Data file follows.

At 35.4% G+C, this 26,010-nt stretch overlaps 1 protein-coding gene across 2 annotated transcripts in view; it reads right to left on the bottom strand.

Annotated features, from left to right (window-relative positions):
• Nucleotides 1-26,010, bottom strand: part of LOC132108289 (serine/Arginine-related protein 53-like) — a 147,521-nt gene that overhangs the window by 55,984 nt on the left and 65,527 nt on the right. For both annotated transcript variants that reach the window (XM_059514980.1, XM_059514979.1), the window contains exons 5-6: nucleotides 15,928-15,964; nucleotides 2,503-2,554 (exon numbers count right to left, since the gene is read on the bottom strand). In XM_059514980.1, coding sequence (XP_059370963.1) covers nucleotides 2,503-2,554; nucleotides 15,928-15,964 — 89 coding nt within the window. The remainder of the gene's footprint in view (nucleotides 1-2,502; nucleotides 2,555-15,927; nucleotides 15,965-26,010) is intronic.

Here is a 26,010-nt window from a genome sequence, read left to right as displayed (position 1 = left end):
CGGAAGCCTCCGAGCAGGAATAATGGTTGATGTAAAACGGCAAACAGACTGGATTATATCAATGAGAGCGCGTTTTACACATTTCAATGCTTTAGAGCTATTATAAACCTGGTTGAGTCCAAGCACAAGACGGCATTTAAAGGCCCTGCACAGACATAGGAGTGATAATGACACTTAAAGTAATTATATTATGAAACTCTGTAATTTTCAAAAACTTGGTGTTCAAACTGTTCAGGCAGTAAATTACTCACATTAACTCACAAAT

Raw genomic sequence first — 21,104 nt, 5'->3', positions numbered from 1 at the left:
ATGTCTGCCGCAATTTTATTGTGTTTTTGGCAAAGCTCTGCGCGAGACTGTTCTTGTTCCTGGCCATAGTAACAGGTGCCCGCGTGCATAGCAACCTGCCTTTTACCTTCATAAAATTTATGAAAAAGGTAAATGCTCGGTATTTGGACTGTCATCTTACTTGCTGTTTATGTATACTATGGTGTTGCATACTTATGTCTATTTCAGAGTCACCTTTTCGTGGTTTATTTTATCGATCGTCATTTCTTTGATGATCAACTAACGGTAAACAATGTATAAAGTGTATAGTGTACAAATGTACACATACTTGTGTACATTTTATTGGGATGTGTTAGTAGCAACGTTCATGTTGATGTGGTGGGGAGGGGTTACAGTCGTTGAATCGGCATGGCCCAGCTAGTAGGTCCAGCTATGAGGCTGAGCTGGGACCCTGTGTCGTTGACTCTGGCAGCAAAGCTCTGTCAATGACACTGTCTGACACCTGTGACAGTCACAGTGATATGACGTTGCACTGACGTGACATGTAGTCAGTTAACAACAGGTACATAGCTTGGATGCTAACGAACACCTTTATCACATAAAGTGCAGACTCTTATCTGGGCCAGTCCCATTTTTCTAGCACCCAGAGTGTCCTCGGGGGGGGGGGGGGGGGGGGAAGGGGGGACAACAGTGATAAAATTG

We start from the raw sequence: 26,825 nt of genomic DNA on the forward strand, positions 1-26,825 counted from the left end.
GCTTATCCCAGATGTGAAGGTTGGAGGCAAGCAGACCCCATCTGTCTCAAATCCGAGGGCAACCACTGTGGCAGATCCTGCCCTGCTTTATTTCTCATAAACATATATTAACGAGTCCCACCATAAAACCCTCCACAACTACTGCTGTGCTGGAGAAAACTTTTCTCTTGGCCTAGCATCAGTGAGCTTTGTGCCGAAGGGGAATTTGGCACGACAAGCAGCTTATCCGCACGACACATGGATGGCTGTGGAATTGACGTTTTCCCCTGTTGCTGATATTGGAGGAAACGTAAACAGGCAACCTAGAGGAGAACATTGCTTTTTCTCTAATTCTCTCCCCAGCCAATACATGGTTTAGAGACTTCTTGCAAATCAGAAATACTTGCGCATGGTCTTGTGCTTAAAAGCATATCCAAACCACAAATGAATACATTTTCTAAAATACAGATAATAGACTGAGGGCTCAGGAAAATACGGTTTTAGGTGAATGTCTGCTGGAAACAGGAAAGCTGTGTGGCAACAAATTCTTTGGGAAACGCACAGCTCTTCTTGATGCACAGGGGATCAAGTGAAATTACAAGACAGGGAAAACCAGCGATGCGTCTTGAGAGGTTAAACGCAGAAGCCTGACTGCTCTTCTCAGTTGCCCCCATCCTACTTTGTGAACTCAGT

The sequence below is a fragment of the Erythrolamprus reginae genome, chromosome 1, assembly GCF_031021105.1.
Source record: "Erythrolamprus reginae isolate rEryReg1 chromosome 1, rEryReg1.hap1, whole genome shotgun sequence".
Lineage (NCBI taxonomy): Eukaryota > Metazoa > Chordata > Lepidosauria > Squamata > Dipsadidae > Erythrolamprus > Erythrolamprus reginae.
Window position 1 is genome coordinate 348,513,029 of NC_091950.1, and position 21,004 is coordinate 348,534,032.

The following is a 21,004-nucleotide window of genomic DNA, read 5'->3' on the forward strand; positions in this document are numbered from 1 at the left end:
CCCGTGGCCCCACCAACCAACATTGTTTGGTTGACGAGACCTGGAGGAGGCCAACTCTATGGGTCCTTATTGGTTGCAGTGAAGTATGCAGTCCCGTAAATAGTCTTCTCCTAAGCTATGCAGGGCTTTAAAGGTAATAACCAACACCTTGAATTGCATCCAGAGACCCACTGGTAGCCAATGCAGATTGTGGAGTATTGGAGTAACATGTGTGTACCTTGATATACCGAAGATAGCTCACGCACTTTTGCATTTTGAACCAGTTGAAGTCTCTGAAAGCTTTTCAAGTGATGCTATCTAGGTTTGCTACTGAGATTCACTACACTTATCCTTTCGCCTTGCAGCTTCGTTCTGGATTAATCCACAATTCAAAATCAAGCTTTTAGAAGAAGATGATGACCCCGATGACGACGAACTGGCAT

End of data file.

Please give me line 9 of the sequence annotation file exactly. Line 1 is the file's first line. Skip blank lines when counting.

GCTTATCCCAGATGTGAAGGTTGGAGGCAAGCAGACCCCATCTGTCTCAAATCCGAGGGCAACCACTGTGGCAGATCCTGCCCTGCTTTATTTCTCATAAACATATATTAACGAGTCCCACCATAAAACCCTCCACAACTACTGCTGTGCTGGAGAAAACTTTTCTCTTGGCCTAGCATCAGTGAGCTTTGTGCCGAAGGGGAATTTGGCACGACAAGCAGCTTATCCGCACGACACATGGATGGCTGTGGAATTGACGTTTTCCCCTGTTGCTGATATTGGAGGAAACGTAAACAGGCAACCTAGAGGAGAACATTGCTTTTTCTCTAATTCTCTCCCCAGCCAATACATGGTTTAGAGACTTCTTGCAAATCAGAAATACTTGCGCATGGTCTTGTGCTTAAAAGCATATCCAAACCACAAATGAATACATTTTCTAAAATACAGATAATAGACTGAGGGCTCAGGAAAATACGGTTTTAGGTGAATGTCTGCTGGAAACAGGAAAGCTGTGTGGCAACAAATTCTTTGGGAAACGCACAGCTCTTCTTGATGCACAGGGGATCAAGTGAAATTACAAGACAGGGAAAACCAGCGATGCGTCTTGAGAGGTTAAACGCAGAAGCCTGACTGCTCTTCTCAGTTGCCCCCATCCTACTTTGTGAACTCAGT